A couple in Iqaluit hasn't paid more than a couple cents for their power bill all summer.
Bert Rose installed 10 solar panels on his house in Iqaluit. Before the installation, he says his bill was about $200 a month, but now it's free.
"May, the bill was one cent. June, the bill was two cents. July, the bill was one cent," said Rose.
In June during the summer solstice, Iqaluit gets nearly 21 hours of light. During these bright summer months, Rose's solar panels produce more energy than his house actually needs.
That extra energy is going back into Qulliq Energy Corporation's power grid through its net metering system, which banks the extra energy as a credit on Rose's account.
"Come November and December, when we're down [to] five or six hours of sunlight and the panels aren't getting electrified quite as well as they are now, we'll be able to draw those credits out of the bank," said Rose.
This reduces the cost of Rose's bill during the winter.
"Anything that reduces our bill means it's money in our bank accounts at the end of the month," said Rose.
Cutting back on diesel fuel
Rose's solar panels aren't just saving him money, they're actually reducing the amount of diesel burned to power the city.
"Every community burns a lot of diesel in order to supply electricity," said Bill Nippard, director of operations for Qulliq Energy Corp. (QEC). "So anything we can do to offset our diesel consumption is a good thing for the environment."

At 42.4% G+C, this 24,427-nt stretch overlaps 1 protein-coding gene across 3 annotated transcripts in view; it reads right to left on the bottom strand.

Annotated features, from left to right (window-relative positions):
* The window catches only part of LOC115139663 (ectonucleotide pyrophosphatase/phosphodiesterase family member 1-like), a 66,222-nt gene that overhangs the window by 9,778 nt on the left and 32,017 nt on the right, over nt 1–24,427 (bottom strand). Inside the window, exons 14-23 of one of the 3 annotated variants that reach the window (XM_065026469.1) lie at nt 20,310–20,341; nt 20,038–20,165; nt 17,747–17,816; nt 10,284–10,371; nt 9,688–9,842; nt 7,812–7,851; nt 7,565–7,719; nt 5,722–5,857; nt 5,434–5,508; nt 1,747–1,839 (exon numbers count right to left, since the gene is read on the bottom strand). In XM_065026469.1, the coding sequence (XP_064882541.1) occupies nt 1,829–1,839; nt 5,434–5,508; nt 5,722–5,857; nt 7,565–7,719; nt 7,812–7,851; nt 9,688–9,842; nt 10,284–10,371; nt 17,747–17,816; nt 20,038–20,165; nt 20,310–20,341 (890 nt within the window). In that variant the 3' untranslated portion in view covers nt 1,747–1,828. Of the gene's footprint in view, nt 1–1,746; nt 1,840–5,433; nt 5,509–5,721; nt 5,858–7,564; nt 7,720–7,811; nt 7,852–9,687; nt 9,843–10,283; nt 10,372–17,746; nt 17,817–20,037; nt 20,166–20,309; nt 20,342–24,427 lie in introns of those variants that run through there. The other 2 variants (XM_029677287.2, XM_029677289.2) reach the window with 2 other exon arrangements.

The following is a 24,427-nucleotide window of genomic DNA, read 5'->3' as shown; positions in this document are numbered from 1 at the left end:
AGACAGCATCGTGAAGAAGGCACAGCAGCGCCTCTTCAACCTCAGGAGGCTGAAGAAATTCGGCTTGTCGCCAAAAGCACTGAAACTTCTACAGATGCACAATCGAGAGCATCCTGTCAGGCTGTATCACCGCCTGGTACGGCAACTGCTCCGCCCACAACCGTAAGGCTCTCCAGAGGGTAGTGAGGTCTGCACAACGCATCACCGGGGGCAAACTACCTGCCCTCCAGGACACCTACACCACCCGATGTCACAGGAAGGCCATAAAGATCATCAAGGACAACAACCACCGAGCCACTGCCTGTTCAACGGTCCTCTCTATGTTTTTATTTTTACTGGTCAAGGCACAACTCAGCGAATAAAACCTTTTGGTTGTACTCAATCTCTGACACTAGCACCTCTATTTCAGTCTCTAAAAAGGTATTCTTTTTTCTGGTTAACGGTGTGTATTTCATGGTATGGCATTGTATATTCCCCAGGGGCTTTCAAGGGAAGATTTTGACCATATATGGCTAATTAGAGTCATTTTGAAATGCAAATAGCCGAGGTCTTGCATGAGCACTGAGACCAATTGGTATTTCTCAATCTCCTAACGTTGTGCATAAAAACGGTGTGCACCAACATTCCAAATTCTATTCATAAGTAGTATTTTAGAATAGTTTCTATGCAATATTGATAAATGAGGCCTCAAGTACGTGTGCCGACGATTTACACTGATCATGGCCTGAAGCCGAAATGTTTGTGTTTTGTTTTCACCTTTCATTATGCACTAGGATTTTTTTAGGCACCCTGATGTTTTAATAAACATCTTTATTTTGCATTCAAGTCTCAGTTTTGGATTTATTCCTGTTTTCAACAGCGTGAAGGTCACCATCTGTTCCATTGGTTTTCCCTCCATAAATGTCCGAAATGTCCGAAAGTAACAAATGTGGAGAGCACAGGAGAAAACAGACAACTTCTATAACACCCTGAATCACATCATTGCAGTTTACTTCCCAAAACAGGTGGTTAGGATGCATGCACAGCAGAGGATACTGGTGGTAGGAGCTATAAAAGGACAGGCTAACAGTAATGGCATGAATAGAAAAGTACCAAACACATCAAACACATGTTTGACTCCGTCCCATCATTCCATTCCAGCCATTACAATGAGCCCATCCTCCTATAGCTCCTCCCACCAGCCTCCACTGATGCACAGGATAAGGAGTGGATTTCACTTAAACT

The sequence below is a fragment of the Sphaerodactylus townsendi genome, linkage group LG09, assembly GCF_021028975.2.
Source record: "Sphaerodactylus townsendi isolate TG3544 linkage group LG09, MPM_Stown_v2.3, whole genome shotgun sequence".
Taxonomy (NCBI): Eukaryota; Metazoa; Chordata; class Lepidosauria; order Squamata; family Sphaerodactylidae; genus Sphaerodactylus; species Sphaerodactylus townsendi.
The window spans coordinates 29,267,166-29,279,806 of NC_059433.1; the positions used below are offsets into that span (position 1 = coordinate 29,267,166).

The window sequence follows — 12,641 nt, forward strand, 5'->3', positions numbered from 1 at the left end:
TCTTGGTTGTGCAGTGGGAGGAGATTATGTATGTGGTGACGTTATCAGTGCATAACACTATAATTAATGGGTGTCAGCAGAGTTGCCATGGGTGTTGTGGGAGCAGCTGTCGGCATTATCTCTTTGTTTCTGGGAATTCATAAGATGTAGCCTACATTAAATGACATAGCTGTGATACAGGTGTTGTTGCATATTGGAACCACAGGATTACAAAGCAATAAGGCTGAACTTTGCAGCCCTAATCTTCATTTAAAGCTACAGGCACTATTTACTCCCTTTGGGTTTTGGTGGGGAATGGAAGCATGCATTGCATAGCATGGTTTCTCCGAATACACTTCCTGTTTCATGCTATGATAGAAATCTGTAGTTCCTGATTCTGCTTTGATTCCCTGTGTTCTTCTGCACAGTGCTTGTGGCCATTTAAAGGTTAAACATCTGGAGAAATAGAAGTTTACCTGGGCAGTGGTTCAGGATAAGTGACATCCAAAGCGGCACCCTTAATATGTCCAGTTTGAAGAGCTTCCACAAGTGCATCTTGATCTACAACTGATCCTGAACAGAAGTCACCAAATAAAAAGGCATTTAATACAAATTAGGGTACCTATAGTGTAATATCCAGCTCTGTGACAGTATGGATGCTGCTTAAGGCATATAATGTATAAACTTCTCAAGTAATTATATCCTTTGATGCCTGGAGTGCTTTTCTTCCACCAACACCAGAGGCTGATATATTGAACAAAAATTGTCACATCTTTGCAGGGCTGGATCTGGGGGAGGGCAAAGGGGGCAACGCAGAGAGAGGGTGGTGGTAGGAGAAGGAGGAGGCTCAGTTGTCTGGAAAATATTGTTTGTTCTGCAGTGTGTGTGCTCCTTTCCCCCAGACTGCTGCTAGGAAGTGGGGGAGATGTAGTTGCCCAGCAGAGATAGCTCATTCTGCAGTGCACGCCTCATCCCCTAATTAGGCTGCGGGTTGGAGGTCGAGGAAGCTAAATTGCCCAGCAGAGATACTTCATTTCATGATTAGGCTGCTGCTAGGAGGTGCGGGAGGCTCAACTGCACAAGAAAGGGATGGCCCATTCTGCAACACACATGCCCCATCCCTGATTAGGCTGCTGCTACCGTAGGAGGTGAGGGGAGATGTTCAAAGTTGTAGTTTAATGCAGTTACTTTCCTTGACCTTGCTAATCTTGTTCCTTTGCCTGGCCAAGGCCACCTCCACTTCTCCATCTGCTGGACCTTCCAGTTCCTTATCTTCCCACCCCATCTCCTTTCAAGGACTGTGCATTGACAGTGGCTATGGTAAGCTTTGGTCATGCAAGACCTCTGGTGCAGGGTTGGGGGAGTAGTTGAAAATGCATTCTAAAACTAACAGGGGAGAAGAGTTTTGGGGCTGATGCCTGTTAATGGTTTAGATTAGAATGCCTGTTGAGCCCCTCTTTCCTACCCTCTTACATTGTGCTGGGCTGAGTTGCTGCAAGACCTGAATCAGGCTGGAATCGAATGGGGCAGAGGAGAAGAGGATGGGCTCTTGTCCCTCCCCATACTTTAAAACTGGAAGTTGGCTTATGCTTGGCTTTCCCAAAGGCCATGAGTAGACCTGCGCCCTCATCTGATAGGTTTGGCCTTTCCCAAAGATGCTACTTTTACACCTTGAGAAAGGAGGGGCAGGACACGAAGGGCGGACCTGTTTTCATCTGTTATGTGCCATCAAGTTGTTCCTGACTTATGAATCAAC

Nippard says every 3.73 kilowatt hours produced from solar energy saves QEC about one litre of diesel.
Iqaluit burns about 16 million litres of diesel a year to produce electricity. That's enough diesel to fill more than six Olympic swimming pools.
Nippard says there are currently 16 houses across Nunavut with solar panels.
But QEC isn't about to get into the business of renewable energy, even though QEC is building a hybrid solar-diesel energy plant in Kugluktuk, Nunavut.
"Our ratepayers pay the highest rates in North America," said Nippard. "So for us to undertake a massive capital program to create renewable energy projects is not in our future."
Instead QEC is encouraging third-parties, such as Inuit organizations, to develop renewable energy systems to sell power to QEC, through their Independent Power Producer Program.
The solar panels on Rose's house cost about $26,000 with installation. But the Nunavut Housing Corporation is trying to make solar more accessible for homeowners by offering a non-repayable grant.
The housing corporation will cover up to 50 per cent of project costs up to $30,000 for homeowners to get a setup like Rose's.
Rose says he received a $12,000 grant from the Government of Nunavut to install his system.
But Rose says his goal wasn't just to reduce his monthly power bill — it's to cut down on his environmental footprint.
"That's what we've got to do today to try and make sure that there's something for our grandchildren and our great grandchildren," said Rose. "We've got to start now so that they'll have a good life."